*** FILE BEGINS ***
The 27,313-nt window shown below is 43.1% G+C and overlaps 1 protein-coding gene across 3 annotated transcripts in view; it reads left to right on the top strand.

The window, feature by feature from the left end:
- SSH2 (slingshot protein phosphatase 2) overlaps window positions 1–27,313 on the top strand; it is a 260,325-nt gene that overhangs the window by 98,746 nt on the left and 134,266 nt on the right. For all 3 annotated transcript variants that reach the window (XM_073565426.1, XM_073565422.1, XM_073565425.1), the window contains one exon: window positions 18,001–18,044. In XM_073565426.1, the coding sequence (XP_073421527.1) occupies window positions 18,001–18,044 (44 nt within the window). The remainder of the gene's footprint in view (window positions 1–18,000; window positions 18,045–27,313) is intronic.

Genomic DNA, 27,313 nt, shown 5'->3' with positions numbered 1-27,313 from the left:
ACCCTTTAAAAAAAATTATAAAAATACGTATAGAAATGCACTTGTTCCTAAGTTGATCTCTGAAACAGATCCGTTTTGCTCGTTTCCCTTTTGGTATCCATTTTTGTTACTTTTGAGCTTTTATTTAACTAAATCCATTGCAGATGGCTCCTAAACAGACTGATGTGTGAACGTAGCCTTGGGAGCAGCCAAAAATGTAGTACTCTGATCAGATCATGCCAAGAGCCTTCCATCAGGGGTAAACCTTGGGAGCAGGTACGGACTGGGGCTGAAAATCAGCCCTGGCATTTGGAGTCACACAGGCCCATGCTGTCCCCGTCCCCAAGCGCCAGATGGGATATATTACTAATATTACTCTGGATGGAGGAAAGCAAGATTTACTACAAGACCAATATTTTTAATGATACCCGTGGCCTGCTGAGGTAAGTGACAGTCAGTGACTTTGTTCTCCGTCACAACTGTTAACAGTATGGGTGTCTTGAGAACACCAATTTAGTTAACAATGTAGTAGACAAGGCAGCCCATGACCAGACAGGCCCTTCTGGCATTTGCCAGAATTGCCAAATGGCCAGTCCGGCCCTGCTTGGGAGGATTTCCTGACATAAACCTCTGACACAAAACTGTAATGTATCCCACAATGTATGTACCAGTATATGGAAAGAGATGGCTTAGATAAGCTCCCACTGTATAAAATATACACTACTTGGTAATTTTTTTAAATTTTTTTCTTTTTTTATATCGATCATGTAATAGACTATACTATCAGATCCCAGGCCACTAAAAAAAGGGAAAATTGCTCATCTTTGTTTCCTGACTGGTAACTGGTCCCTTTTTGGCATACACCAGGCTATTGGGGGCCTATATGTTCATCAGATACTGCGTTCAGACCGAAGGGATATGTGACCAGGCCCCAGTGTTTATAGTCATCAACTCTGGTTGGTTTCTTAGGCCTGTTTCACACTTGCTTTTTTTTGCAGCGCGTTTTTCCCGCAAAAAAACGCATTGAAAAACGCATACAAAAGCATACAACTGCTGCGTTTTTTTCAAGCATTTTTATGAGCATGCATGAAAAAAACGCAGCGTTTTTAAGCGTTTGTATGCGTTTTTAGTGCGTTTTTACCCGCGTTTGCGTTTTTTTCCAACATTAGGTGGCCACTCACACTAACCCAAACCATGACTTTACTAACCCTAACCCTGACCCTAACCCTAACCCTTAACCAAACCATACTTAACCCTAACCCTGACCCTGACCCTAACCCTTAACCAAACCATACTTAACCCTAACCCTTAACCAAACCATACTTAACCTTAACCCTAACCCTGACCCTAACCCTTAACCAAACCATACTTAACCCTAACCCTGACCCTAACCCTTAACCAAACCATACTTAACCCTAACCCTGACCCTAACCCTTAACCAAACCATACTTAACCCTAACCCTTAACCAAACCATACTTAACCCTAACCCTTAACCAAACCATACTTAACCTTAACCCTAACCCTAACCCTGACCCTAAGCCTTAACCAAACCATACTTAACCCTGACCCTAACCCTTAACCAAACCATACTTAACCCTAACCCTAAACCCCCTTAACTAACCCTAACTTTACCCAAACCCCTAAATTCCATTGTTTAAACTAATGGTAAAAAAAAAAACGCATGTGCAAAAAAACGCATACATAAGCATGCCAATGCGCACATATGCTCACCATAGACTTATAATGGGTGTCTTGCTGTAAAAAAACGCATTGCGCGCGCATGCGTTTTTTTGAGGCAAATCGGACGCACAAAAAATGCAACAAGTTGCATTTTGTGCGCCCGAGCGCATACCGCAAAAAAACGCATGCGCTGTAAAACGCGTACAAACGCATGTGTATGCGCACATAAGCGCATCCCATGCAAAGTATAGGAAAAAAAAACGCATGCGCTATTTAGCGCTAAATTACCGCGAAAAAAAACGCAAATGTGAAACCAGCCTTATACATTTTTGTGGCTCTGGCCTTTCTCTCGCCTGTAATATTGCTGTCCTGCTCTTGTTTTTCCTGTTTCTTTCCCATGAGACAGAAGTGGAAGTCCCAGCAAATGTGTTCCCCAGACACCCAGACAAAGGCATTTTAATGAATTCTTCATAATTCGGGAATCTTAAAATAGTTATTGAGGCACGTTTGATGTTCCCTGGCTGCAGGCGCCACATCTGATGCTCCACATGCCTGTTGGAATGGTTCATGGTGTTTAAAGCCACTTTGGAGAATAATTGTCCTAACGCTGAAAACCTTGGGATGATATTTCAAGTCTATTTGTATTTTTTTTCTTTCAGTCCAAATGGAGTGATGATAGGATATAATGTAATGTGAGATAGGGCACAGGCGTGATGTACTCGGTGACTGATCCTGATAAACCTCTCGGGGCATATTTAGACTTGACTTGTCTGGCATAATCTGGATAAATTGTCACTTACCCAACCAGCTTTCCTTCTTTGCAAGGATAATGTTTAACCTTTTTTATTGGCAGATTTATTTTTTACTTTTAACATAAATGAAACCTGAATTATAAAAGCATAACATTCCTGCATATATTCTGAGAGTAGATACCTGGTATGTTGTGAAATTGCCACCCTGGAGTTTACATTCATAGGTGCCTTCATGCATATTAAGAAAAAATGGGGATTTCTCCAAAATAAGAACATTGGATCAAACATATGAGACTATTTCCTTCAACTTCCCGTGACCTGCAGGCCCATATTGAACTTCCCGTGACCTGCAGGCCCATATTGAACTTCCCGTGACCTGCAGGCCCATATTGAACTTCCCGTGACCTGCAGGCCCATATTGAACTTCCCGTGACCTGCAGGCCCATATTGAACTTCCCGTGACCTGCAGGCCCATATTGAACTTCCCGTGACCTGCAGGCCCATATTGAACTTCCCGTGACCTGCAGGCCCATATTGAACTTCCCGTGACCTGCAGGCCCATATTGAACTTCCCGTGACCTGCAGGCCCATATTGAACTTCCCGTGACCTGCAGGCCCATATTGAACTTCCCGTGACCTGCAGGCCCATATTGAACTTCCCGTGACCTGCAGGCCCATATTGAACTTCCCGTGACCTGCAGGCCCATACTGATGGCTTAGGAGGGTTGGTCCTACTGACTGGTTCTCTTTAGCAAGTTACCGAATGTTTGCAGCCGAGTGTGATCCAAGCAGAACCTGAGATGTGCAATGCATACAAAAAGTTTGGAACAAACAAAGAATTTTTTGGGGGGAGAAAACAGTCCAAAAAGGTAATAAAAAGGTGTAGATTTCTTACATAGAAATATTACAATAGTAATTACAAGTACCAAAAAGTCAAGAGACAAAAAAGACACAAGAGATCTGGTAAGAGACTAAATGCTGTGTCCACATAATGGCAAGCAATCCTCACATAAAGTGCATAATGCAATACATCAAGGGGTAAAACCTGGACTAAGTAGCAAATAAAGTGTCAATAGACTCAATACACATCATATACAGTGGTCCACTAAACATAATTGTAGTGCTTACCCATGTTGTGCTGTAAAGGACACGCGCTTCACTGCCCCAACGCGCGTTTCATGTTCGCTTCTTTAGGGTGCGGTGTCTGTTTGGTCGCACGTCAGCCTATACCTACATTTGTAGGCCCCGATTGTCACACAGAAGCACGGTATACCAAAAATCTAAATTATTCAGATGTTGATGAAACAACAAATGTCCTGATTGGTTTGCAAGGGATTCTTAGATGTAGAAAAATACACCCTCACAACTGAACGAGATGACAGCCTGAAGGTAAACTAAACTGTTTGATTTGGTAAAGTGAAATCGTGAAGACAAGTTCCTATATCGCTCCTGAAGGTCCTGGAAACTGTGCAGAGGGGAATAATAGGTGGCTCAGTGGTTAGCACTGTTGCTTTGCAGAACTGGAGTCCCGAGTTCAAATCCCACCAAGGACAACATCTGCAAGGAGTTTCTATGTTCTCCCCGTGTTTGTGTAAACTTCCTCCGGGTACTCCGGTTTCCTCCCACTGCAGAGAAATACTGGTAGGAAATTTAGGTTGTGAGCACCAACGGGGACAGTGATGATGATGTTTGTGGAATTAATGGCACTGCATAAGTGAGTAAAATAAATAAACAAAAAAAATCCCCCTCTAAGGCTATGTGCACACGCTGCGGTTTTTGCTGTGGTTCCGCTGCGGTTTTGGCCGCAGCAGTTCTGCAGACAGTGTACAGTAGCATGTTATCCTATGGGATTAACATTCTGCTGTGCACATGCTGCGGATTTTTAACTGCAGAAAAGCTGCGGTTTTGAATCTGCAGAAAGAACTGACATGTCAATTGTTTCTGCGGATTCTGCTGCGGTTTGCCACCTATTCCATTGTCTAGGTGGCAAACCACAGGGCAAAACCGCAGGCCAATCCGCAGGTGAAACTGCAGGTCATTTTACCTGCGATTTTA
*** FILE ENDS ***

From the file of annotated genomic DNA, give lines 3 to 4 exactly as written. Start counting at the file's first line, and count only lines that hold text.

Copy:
- SSH2 (slingshot protein phosphatase 2) overlaps window positions 1–27,313 on the top strand; it is a 260,325-nt gene that overhangs the window by 98,746 nt on the left and 134,266 nt on the right. For all 3 annotated transcript variants that reach the window (XM_073565426.1, XM_073565422.1, XM_073565425.1), the window contains one exon: window positions 18,001–18,044. In XM_073565426.1, the coding sequence (XP_073421527.1) occupies window positions 18,001–18,044 (44 nt within the window). The remainder of the gene's footprint in view (window positions 1–18,000; window positions 18,045–27,313) is intronic.

Genomic DNA, 27,313 nt, shown 5'->3' with positions numbered 1-27,313 from the left: